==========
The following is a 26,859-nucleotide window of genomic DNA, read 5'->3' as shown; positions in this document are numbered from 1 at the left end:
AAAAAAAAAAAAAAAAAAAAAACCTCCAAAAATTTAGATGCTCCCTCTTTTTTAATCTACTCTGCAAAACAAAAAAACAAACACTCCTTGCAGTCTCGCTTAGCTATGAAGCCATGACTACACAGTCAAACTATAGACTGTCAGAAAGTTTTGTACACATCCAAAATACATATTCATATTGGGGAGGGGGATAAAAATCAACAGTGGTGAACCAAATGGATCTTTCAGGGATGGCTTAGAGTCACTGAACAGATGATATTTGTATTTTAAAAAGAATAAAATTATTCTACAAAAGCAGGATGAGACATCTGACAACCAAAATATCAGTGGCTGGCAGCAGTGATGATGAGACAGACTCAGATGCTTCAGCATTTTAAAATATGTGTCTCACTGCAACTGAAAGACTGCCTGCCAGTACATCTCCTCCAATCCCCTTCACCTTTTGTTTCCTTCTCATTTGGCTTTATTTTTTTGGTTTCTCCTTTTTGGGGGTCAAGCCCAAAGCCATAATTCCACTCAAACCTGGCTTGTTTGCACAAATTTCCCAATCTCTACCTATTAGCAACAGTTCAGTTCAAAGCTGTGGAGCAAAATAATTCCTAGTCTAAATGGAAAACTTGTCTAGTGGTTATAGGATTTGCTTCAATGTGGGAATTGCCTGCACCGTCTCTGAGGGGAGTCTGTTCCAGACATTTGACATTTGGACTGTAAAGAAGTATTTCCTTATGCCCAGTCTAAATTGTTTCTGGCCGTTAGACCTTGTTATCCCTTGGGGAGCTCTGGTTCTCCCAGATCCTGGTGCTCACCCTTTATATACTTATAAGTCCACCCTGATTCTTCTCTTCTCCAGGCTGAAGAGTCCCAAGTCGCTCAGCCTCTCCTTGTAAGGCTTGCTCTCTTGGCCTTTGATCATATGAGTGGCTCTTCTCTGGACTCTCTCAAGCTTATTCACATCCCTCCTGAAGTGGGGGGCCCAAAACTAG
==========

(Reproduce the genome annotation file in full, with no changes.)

The following is a 26,859-nucleotide window of genomic DNA, read 5'->3' as shown; positions in this document are numbered from 1 at the left end:
AAAAAAAAAAAAAAAAAAAAAACCTCCAAAAATTTAGATGCTCCCTCTTTTTTAATCTACTCTGCAAAACAAAAAAACAAACACTCCTTGCAGTCTCGCTTAGCTATGAAGCCATGACTACACAGTCAAACTATAGACTGTCAGAAAGTTTTGTACACATCCAAAATACATATTCATATTGGGGAGGGGGATAAAAATCAACAGTGGTGAACCAAATGGATCTTTCAGGGATGGCTTAGAGTCACTGAACAGATGATATTTGTATTTTAAAAAGAATAAAATTATTCTACAAAAGCAGGATGAGACATCTGACAACCAAAATATCAGTGGCTGGCAGCAGTGATGATGAGACAGACTCAGATGCTTCAGCATTTTAAAATATGTGTCTCACTGCAACTGAAAGACTGCCTGCCAGTACATCTCCTCCAATCCCCTTCACCTTTTGTTTCCTTCTCATTTGGCTTTATTTTTTTGGTTTCTCCTTTTTGGGGGTCAAGCCCAAAGCCATAATTCCACTCAAACCTGGCTTGTTTGCACAAATTTCCCAATCTCTACCTATTAGCAACAGTTCAGTTCAAAGCTGTGGAGCAAAATAATTCCTAGTCTAAATGGAAAACTTGTCTAGTGGTTATAGGATTTGCTTCAATGTGGGAATTGCCTGCACCGTCTCTGAGGGGAGTCTGTTCCAGACATTTGACATTTGGACTGTAAAGAAGTATTTCCTTATGCCCAGTCTAAATTGTTTCTGGCCGTTAGACCTTGTTATCCCTTGGGGAGCTCTGGTTCTCCCAGATCCTGGTGCTCACCCTTTATATACTTATAAGTCCACCCTGATTCTTCTCTTCTCCAGGCTGAAGAGTCCCAAGTCGCTCAGCCTCTCCTTGTAAGGCTTGCTCTCTTGGCCTTTGATCATATGAGTGGCTCTTCTCTGGACTCTCTCAAGCTTATTCACATCCCTCCTGAAGTGGGGGGCCCAAAACTAG